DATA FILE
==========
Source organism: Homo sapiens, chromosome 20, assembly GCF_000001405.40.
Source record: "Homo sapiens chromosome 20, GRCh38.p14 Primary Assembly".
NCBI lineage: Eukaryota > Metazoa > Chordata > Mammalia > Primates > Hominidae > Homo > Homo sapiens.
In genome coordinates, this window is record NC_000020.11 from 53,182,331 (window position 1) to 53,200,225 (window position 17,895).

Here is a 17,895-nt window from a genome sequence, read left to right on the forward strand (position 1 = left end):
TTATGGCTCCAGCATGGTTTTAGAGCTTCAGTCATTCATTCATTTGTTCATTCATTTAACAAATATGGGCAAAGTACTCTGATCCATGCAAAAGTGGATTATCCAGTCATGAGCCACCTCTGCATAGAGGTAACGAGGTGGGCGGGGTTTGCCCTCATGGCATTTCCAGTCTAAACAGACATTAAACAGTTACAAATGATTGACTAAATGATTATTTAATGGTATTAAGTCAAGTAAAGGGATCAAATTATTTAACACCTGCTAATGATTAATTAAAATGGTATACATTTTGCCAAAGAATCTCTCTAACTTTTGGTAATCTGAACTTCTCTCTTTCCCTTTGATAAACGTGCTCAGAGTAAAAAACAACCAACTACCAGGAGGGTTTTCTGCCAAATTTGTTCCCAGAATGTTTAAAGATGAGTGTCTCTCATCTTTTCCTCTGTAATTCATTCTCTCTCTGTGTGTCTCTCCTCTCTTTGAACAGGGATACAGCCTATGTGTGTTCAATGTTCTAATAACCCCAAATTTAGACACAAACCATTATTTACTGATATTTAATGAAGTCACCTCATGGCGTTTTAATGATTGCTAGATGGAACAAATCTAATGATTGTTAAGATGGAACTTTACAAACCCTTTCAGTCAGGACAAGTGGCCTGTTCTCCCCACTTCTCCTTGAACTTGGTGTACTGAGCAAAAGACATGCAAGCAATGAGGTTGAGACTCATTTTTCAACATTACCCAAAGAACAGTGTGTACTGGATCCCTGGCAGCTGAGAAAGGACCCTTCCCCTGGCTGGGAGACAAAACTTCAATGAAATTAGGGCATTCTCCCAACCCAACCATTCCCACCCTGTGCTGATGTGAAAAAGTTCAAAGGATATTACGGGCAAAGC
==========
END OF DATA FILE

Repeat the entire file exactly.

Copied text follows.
Source organism: Homo sapiens, chromosome 20, assembly GCF_000001405.40.
Source record: "Homo sapiens chromosome 20, GRCh38.p14 Primary Assembly".
NCBI lineage: Eukaryota > Metazoa > Chordata > Mammalia > Primates > Hominidae > Homo > Homo sapiens.
In genome coordinates, this window is record NC_000020.11 from 53,182,331 (window position 1) to 53,200,225 (window position 17,895).

Here is a 17,895-nt window from a genome sequence, read left to right on the forward strand (position 1 = left end):
TTATGGCTCCAGCATGGTTTTAGAGCTTCAGTCATTCATTCATTTGTTCATTCATTTAACAAATATGGGCAAAGTACTCTGATCCATGCAAAAGTGGATTATCCAGTCATGAGCCACCTCTGCATAGAGGTAACGAGGTGGGCGGGGTTTGCCCTCATGGCATTTCCAGTCTAAACAGACATTAAACAGTTACAAATGATTGACTAAATGATTATTTAATGGTATTAAGTCAAGTAAAGGGATCAAATTATTTAACACCTGCTAATGATTAATTAAAATGGTATACATTTTGCCAAAGAATCTCTCTAACTTTTGGTAATCTGAACTTCTCTCTTTCCCTTTGATAAACGTGCTCAGAGTAAAAAACAACCAACTACCAGGAGGGTTTTCTGCCAAATTTGTTCCCAGAATGTTTAAAGATGAGTGTCTCTCATCTTTTCCTCTGTAATTCATTCTCTCTCTGTGTGTCTCTCCTCTCTTTGAACAGGGATACAGCCTATGTGTGTTCAATGTTCTAATAACCCCAAATTTAGACACAAACCATTATTTACTGATATTTAATGAAGTCACCTCATGGCGTTTTAATGATTGCTAGATGGAACAAATCTAATGATTGTTAAGATGGAACTTTACAAACCCTTTCAGTCAGGACAAGTGGCCTGTTCTCCCCACTTCTCCTTGAACTTGGTGTACTGAGCAAAAGACATGCAAGCAATGAGGTTGAGACTCATTTTTCAACATTACCCAAAGAACAGTGTGTACTGGATCCCTGGCAGCTGAGAAAGGACCCTTCCCCTGGCTGGGAGACAAAACTTCAATGAAATTAGGGCATTCTCCCAACCCAACCATTCCCACCCTGTGCTGATGTGAAAAAGTTCAAAGGATATTACGGGCAAAGC